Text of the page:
Wham came another car to a violent stop and out jumped three men.
Up the walk they ran.
“Room for rent here?” panted the leader. “I’ll take it.”
“It’s gone,” said Jim.
“Who took it?” panted the leader. “What’s his name? Is he in? I want to speak to him.”
He started to push past Jim up the steps.
“Look,” said Jim, “it’s gone. The guy who took it wouldn’t let it go for anything.”
“Who are you?” demanded the leader darkly. “What business is it of yours?”
“If you want to know,” said Jim. “I’m the householder here.”
“Okay, then it’s none of your business,” said the stranger. “How do you know the guy doesn’t want to rent? I want to see the guy that rented it?”
He marched past Jim and rang the door bell.
“Look,” said Jim, “he’s not in.”
“What’s his name?” inquired the stranger.
“I don’t know his name,” stated Jim. “He just rented the place and said he would be back later.”
“Okay, Bill,” said the stranger to one of his friends. “You sit here while I go on around the other numbers. If the guy turns up, make him an offer. Any offer. But get the room!”
“Suppose,” said Jim. “I don’t want you for a tenant?”
“Oh, is that so?” sneered the stranger. “Since when are you offering a room for rent and then choosing who’ll take it?”
‘Well,” said Jim. “I can tell you one thing, I won’t have you for a tenant, at any price.”
“Aha,” cried the stranger, to his companions, “You hear that? The guy don’t even know he can’t raise the ceiling! Listen, mister, I get the room and I get it for the same rent you was charging before, see?”
Jim took a deep breath.
“Listen, you, mister,” he said. “There is no room for rent here. This is a private home. Due to a typographical error in the paper, a room for rent on Humbergarden avenue was mistakenly represented as my house. To save time explaining to a lot of lunkheads who wouldn’t believe me when I tried to tell them it was a mistake, I have merely been telling the stupidest ones that the room is gone.”
The stranger listened intently to Jim.
“Now,” he said, “I don’t believe you even rented the room. Come on, mister, show us up to the room.”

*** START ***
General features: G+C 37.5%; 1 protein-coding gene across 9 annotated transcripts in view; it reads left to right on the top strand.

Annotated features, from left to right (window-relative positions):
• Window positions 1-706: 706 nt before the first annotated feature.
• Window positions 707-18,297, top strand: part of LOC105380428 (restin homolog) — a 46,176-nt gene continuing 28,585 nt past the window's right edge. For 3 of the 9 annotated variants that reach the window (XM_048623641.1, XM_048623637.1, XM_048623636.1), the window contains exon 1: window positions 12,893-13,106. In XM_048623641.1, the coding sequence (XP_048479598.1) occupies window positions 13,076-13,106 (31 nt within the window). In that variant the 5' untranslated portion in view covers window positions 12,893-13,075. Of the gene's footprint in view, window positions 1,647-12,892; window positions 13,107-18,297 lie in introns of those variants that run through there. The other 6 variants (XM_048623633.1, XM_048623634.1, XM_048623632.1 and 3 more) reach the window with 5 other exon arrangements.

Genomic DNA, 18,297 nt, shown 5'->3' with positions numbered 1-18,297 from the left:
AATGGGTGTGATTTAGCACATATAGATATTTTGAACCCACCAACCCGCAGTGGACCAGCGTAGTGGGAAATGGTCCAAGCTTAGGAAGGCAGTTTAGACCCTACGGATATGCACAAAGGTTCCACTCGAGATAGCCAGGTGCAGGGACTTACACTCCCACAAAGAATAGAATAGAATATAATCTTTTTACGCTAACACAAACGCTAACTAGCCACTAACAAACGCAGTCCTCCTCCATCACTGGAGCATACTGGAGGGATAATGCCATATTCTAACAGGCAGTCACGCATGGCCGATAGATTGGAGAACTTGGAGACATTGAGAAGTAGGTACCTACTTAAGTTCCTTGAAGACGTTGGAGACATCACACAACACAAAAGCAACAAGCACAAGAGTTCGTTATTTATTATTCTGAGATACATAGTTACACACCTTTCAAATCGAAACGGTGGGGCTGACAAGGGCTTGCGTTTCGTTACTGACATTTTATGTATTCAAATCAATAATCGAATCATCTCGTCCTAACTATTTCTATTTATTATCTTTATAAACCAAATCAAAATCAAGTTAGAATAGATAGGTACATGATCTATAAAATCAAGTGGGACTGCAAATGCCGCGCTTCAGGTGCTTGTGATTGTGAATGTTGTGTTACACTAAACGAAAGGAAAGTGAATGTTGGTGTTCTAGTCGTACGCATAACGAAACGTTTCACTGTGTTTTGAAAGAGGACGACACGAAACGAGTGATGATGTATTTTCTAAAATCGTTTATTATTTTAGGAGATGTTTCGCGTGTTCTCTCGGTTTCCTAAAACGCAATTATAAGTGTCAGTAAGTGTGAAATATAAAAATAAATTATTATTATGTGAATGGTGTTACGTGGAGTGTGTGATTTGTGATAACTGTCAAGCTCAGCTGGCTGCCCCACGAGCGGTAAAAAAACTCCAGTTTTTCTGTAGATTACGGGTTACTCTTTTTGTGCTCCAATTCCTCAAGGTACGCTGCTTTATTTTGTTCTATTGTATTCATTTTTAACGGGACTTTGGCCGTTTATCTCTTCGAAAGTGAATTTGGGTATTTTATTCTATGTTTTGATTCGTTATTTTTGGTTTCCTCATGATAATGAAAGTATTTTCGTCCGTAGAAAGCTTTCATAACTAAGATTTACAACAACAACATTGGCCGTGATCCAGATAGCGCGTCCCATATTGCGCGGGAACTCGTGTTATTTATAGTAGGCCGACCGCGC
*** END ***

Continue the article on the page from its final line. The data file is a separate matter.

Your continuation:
“Will you get out of here,” demanded Jim, or will I call the cops? One, two, three, four …”
“Oh, well, if you want to get tough,” said the stranger.
They went and sat in their car, discussing the matter for a moment.
“Humbergarden, did you say, mister?” called out the leader.
“That’s right,” said Jim.
It’s a Parade
But just as they were about to drive off, another car pulled up and two girls got out and hurried up. So the first car paused and waited to see whether the girls got any farther than they did.
Jim showed the girls the paper and explained the error. They accepted the facts at once and hurried back to their car. And the car with the three fatheads rushed off to beat them to the next stop.
“The world, Jim,” I submitted, “is coming to a pretty pass when a man can scarcely keep strangers from invading the sanctity of his home.”
“Look who’s next,” muttered Jim.
Up the walk came a short, thick-set woman of extremely foreign appearance.
“Room?” she demanded, holding up the newspaper.
“Gone,” said Jim, shaking his head.
“How much?” said the lady.
“Gone,” said Jim, emphatically. “Taken.”
“Aw,” said the woman bitterly. “I know. You don’t like foreigners. You don’t want me, eh? Well, I show you some day.”
And she turned and strode with excessive stiffness down the walk.
Two more cars pulled up and then drove on as soon as Jim called the news to them. Then came, on foot, slowly down the block, an elderly and charming lady.
“Pardon me,” she called from the street, “but is this the house that has the room for rent?”
Jimmie and I both hurried down to explain the situation to her. She was the sweetest old thing.
“Oh, dear,” she said wearily. “I have been to so many places today. When I turned down your lovely street, something told me I had come to the end of my search…”
“Come and rest on the veranda,” suggested Jimmie. “I’ll get a chair…”
“Oh, no, thank you,” said the old lady, pleasantly. “I must keep on. If I don’t get a place by tomorrow night, I will have no home at all.”
“But surely,” I suggested, “your family …?”
“My only son,” smiled the old lady, “a bachelor, not young either, has gone to war. He is in Halifax. On his way over. When he left, I gave up our apartment, thinking it was selfish for only one person to keep a big apartment of five rooms. I thought I could pick up a room, very easily…”
“My, this is bad,” said Jim. “Surely, your friends …?”